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The U.S. Department of Labor on Monday announced a proposal to “revise and clarify” the issue of joint employers.
An employer attorney described it as a “solid proposal.”
The department announced in 2017 that it was withdrawing the Obama administration’s joint employment and independent contractors guidances, which expanded the definition of employees and was described as a welcome relief to employers.
The DOL said in a statement that its proposal “would ensure employers and joint employers clearly understand their responsibilities to pay at least the federal minimum wage for all hours worked and overtime for all hours worked over 40 in a workweek.”
The statement said the department is proposing a clear, four-factor test “based on well-established precedent” that would consider whether the potential joint employer actually exercises the power to hire or fire the employee; supervise and control the employee’s work schedules or conditions of employment; determine the employee’s rate and method of payment; and maintain the employee’s employment records.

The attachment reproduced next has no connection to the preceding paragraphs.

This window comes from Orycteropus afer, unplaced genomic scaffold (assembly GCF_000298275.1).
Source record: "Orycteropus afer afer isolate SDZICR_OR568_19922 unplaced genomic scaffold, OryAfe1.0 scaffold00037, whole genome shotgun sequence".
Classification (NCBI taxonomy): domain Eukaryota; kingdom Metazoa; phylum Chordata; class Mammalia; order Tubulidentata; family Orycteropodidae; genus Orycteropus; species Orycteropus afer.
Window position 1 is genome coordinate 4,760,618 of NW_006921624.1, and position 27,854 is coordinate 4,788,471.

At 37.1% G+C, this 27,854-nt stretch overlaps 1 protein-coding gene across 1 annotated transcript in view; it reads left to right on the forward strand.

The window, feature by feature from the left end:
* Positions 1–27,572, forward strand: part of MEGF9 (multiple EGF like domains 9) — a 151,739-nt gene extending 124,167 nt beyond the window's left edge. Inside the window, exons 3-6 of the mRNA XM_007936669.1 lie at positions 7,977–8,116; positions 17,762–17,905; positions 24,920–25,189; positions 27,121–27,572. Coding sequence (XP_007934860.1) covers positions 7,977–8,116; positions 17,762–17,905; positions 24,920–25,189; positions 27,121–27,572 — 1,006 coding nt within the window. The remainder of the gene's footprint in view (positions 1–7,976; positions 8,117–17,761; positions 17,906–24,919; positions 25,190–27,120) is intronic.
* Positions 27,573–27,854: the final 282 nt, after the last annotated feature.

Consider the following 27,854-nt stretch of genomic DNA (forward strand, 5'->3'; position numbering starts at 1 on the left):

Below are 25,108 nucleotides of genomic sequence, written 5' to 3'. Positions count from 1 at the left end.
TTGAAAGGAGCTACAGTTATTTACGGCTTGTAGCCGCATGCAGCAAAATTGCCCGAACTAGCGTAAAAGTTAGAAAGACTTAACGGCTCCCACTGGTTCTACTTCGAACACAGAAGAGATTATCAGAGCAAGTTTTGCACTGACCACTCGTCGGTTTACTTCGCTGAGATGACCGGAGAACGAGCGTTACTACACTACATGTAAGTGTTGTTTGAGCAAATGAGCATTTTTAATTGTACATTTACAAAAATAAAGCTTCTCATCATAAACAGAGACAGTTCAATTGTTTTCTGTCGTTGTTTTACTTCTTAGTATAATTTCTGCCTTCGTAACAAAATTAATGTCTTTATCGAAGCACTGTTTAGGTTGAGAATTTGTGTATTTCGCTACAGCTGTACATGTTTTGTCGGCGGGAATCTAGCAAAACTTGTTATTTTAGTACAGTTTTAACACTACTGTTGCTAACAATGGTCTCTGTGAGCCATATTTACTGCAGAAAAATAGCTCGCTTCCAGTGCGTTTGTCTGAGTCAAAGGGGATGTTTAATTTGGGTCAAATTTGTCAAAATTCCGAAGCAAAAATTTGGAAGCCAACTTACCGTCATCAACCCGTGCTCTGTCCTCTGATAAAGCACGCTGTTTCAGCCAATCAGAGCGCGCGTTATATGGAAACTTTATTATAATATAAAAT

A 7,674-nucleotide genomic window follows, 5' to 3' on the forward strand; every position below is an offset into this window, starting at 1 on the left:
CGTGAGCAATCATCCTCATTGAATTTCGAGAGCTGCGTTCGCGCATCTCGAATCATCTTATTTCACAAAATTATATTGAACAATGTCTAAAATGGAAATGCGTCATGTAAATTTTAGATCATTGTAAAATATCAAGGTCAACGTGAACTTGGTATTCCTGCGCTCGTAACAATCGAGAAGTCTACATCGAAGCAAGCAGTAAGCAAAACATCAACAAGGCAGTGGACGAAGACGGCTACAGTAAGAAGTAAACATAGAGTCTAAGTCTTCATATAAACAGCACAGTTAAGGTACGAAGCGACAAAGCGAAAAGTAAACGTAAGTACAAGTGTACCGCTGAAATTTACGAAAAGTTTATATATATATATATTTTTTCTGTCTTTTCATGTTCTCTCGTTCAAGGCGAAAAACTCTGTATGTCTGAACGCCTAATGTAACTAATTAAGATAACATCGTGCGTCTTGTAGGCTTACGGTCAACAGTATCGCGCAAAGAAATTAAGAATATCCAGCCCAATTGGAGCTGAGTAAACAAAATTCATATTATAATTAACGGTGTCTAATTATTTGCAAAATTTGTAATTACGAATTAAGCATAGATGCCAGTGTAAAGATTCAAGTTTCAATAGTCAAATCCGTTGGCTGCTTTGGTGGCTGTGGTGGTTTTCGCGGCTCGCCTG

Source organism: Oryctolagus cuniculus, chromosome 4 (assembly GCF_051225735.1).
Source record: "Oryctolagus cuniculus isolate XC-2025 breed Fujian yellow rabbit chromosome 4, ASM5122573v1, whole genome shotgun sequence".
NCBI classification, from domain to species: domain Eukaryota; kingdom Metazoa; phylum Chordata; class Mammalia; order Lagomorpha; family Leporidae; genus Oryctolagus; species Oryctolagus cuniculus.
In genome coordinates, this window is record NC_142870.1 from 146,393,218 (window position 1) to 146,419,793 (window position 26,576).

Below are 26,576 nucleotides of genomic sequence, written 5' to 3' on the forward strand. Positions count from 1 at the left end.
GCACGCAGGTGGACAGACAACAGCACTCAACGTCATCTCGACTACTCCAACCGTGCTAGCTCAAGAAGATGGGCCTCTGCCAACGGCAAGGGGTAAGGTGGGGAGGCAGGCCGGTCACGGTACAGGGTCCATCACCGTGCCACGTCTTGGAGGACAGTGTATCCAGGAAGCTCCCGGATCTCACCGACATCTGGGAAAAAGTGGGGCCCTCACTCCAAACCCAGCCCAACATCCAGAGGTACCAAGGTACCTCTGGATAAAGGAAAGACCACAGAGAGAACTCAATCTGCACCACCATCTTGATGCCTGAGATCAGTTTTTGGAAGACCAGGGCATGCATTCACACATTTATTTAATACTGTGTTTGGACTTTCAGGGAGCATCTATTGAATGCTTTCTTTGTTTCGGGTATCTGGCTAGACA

Secretary of Labor Alexander Acosta said in the statement, “The proposal will reduce uncertainty over joint employer status and clarify for workers who is responsible for their employment protections.”
Tammy D. McCutchen, a principal with Littler Mendelson P.C. in Washington, said, “It’s a solid proposal that balances the interests between employers and workers and goes back to what the law has been for many years, even in California.”
The U.S. Department of Labor’s withdrawal of the Obama administration’s joint employment and independent contractors guidances that expanded the definition of employees is a welcome relief to employers, experts say.